• Category romances are specific lines from a publisher focusing on specific tropes and storylines. As a romance writer, it may be easier to break into publishing by starting to write for categories.
  • Single-title romances are focused more on the author’s name than the tropes, e.g. Nora Roberts. The stories and tropes are created wholesale by the author and is more similar to other trade publishing genres.
  • In terms of content, romances can literally contain anything. Anything! That’s the greatest thing about romance; it’s like Mad Libs: put in what you want and you’ll pretty much guaranteed to find a romance novel that fits that criteria. Romances span every genre: mystery, thriller, science-fiction, fantasy, contemporary, et al. What constitutes a ROMANCE as opposed to another genre is the centrality of the love story.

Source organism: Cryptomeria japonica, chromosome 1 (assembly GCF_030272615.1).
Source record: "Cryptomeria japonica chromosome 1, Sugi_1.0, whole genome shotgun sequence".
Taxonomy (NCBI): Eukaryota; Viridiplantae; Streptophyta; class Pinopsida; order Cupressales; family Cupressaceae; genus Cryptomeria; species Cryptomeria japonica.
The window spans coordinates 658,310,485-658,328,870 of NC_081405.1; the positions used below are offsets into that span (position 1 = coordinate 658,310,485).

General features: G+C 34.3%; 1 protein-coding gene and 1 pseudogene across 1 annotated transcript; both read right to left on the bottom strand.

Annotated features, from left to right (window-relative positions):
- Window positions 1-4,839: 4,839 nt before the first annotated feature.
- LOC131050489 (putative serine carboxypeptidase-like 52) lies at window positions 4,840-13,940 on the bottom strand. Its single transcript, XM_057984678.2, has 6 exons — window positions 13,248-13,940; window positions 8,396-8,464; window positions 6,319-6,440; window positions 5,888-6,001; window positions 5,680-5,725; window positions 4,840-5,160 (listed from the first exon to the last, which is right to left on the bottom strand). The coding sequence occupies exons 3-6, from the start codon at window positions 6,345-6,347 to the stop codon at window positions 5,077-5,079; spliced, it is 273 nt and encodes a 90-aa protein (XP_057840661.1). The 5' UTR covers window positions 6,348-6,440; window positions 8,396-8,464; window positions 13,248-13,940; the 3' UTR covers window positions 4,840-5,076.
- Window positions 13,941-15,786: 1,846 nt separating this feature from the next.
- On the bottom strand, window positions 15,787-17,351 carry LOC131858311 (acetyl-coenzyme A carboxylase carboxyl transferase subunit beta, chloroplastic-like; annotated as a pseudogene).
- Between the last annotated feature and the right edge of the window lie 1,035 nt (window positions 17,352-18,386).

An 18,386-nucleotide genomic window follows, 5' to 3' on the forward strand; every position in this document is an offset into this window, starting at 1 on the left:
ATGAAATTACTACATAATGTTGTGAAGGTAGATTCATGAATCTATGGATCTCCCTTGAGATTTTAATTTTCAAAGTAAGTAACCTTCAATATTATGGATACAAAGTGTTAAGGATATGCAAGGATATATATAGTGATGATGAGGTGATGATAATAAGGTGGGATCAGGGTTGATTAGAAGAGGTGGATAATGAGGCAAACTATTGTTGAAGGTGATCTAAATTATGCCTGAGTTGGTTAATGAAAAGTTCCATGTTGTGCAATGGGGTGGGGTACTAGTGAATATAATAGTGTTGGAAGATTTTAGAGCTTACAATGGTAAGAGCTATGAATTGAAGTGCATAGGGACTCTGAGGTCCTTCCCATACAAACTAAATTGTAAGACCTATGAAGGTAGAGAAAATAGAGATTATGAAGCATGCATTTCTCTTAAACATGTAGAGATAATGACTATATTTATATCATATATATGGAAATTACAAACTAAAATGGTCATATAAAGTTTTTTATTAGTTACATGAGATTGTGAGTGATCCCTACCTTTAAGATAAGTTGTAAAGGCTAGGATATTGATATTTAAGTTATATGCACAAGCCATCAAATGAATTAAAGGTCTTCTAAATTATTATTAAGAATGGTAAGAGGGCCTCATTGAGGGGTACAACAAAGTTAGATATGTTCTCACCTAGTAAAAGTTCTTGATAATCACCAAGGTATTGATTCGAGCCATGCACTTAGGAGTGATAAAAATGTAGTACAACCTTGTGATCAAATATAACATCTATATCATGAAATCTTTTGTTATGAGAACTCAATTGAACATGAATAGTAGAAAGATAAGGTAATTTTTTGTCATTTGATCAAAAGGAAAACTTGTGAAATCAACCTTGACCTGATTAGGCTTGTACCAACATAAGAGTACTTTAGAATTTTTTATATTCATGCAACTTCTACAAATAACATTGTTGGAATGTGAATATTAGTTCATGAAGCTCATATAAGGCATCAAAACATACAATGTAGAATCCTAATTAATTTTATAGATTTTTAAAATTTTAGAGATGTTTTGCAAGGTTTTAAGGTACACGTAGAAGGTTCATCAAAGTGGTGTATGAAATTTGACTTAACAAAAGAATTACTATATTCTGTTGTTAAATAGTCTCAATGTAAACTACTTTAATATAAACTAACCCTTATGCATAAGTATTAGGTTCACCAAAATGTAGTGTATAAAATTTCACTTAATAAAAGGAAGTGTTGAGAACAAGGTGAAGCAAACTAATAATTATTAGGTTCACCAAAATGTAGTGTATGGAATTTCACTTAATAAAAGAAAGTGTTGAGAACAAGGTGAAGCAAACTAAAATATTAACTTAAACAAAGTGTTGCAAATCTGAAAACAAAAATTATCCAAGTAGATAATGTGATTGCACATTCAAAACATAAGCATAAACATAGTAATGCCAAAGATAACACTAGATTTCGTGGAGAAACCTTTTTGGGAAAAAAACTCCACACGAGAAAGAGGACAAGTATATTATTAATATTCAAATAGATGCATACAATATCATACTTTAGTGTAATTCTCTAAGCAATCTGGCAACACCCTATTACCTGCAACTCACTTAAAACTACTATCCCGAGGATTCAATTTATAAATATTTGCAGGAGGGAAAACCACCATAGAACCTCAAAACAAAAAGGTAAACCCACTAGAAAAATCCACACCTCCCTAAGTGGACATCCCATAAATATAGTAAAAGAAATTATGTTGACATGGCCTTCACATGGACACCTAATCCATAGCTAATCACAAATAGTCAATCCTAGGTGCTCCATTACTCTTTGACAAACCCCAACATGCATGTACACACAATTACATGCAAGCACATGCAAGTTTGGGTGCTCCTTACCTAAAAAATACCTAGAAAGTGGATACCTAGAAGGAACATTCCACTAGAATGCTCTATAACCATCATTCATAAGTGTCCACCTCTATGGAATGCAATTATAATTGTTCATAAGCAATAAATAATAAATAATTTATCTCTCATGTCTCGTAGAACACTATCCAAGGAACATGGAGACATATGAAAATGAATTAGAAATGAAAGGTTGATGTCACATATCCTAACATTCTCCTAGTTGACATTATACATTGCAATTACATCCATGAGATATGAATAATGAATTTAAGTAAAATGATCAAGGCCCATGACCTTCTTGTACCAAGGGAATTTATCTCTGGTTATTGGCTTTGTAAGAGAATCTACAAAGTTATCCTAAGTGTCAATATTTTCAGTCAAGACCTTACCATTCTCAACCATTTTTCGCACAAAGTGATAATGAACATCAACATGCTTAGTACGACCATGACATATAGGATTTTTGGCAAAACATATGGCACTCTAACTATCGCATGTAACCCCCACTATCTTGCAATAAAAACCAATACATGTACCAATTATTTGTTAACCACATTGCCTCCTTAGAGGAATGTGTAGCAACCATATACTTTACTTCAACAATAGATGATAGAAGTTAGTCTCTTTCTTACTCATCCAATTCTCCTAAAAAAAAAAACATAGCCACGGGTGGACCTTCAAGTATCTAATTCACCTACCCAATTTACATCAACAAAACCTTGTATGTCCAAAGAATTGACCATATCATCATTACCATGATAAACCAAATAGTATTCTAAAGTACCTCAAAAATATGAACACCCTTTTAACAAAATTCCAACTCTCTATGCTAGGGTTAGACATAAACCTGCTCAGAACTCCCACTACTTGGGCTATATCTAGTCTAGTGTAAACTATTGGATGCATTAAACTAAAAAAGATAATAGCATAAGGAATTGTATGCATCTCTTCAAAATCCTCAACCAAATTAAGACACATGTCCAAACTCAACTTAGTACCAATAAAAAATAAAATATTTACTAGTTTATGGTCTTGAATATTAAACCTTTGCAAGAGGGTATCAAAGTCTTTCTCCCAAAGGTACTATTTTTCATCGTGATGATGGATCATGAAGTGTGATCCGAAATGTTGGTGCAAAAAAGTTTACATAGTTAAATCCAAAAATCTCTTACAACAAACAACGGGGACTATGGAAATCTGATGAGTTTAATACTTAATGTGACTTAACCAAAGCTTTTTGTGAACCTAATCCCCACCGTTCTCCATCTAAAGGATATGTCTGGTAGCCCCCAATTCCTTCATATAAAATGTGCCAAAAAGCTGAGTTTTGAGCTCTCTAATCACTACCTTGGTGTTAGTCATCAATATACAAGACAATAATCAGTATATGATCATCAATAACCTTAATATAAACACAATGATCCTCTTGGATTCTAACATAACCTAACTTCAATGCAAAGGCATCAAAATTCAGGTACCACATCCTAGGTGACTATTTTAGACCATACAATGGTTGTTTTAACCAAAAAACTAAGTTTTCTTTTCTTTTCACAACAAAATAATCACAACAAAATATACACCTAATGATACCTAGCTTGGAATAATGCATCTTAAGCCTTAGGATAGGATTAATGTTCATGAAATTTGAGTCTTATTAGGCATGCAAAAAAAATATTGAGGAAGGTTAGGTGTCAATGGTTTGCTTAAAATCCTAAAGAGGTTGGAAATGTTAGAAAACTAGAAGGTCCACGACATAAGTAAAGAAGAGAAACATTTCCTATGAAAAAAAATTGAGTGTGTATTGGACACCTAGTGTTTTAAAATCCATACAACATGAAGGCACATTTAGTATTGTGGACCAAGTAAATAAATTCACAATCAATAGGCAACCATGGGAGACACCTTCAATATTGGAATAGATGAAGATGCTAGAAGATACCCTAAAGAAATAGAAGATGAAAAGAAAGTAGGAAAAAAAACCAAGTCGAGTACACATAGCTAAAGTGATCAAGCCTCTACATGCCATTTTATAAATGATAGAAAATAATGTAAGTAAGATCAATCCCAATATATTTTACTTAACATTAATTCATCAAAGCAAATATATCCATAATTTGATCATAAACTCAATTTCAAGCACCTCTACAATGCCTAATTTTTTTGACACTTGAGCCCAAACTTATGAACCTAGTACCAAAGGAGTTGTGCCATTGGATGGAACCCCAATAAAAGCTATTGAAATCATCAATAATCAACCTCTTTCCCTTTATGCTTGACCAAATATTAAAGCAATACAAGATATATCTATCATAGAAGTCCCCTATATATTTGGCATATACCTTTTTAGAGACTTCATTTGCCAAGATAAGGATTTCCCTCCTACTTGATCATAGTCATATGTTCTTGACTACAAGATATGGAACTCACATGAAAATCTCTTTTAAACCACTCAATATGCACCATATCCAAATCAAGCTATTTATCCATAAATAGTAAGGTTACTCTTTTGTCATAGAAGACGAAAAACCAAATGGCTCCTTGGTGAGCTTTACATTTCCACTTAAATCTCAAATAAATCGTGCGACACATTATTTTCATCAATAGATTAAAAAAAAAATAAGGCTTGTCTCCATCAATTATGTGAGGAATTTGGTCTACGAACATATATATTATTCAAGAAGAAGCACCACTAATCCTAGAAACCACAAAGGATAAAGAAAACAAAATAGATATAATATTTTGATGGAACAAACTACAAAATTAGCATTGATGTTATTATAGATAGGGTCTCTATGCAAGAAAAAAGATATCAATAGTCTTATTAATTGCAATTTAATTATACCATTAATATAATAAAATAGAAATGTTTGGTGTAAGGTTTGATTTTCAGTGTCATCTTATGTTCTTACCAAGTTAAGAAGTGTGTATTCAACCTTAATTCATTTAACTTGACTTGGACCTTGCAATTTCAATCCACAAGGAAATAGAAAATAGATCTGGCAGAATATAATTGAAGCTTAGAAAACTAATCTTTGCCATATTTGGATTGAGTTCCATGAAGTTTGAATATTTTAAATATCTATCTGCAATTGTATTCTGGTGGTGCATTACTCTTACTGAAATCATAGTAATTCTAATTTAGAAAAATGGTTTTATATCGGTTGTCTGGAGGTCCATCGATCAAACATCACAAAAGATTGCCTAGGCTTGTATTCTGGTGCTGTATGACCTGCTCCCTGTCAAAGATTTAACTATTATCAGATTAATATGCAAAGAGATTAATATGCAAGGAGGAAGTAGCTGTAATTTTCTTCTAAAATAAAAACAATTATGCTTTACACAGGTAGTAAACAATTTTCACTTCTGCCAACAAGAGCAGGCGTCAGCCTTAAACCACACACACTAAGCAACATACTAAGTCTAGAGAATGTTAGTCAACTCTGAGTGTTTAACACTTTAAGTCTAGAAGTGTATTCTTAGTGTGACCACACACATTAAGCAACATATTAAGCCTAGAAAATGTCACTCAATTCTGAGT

• Romances can have series, either where friends or different family members get their own romances in separate books, or else it’s one central couple throughout multiple books.

Books Discussed/What We’re Reading

What We’re Working On

  • Kelly is continuing to work on her WIP, not by writing words, but by journaling and thinking and creating.
  • The project JJ couldn’t talk about last week was a companion novel to Wintersong! Cue the panic.

Off Menu Recommendations

That’s all for this week! We will be on hiatus for the next two weeks as both JJ and Kelly will be on vacation (not together, alas!). When we return, we will be starting a new series, wherein we break down stories to see what makes them successful or not. As always, sound off in the comments if you have any questions and we’ll see you in two weeks!

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6. BLOCKS by Irene Dickson